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Fiscal Consolidation and Income Inequality in Latin America and the Caribbean

The new IMF Regional Economic Outlook finds that “Fiscal consolidations have very little effects on income inequality in LAC. Point estimates are positive but very small––the market Gini increases by 0.03 units after two years––and are not statistically significant (Figure 4.1.1, panel 1). This is despite a reduction in output of about 1 percent and an increase in unemployment of 0.3 of a percentage point, as demonstrated in the main text. Focusing on the distribution of disposable income does not affect these results, with the Gini coefficient being relatively insensitive to fiscal consolidation shocks.”

It also notes my previous works that “For advanced economies, there is evidence that fiscal consolidation tends to increase income inequality, with especially strong effects when the consolidation is spending-based (Ball and others 2013; Furceri, Jalles, and Loungani 2015; Woo and others 2017).”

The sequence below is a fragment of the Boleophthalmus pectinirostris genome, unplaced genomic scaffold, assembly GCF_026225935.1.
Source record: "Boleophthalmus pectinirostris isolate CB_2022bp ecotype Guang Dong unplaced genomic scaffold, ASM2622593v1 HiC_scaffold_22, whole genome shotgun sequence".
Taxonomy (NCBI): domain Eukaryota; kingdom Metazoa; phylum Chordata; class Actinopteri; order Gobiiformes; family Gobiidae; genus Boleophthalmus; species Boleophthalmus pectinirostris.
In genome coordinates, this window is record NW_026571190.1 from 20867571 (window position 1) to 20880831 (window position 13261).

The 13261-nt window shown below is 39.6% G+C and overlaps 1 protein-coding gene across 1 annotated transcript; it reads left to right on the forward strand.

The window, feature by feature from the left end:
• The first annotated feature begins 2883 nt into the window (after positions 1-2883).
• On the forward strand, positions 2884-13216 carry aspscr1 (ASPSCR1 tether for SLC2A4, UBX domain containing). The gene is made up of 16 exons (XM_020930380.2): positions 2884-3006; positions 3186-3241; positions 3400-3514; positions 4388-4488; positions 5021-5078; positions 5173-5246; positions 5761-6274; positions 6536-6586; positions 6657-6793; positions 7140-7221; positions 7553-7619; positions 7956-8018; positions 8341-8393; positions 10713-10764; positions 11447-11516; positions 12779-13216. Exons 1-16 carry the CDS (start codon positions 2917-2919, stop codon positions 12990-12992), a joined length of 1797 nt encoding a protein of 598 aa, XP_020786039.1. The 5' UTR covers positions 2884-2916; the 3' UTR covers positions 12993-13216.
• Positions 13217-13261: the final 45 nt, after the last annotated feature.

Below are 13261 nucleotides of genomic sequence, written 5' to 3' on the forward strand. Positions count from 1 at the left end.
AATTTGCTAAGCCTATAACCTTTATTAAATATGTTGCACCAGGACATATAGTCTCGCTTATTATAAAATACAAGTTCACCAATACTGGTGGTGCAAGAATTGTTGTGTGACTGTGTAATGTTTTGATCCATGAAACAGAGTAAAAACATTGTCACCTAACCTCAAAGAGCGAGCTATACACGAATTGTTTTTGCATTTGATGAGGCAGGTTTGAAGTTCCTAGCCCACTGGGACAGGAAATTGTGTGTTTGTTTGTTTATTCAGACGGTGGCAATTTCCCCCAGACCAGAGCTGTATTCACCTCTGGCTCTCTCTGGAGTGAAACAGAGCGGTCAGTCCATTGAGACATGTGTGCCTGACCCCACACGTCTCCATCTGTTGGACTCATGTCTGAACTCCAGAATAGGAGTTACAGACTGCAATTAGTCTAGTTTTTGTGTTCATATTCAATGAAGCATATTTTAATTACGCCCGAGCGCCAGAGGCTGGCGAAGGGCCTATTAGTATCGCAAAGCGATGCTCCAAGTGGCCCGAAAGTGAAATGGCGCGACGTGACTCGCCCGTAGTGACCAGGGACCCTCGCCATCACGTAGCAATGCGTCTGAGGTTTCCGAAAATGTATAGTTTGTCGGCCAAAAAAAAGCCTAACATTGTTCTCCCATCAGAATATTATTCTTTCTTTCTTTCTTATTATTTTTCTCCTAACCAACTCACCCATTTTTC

Ball, Furceri, Leigh, and Loungani  (2013) is available here. Furceri, Jalles, and Loungani (2015) is available here.

The new IMF Regional Economic Outlook finds that “Fiscal consolidations have very little effects on income inequality in LAC. Point estimates are positive but very small––the market Gini increases by 0.03 units after two years––and are not statistically significant (Figure 4.1.1, panel 1). This is despite a reduction in output of about 1 percent and an increase in unemployment of 0.3 of a percentage point, as demonstrated in the main text. Focusing on the distribution of disposable income does not affect these results,

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Posted by at 2:48 PM

Labels: Inclusive Growth

The macroeconomic effects of fiscal consolidation in Latin America and the Caribbean

The new IMF Regional Economic Outlook finds that “fiscal multipliers in the region are estimated to lie between 0.5 and 1.1–suggesting that consolidation will be more contractionary than previously thought. Nevertheless, these estimates are small enough to suggest that consolidations will improve the region’s debt dynamics, even in the short run. Since expenditure multipliers vary according to the type of instrument used, consolidation plans should preserve public investment to support growth and employment.”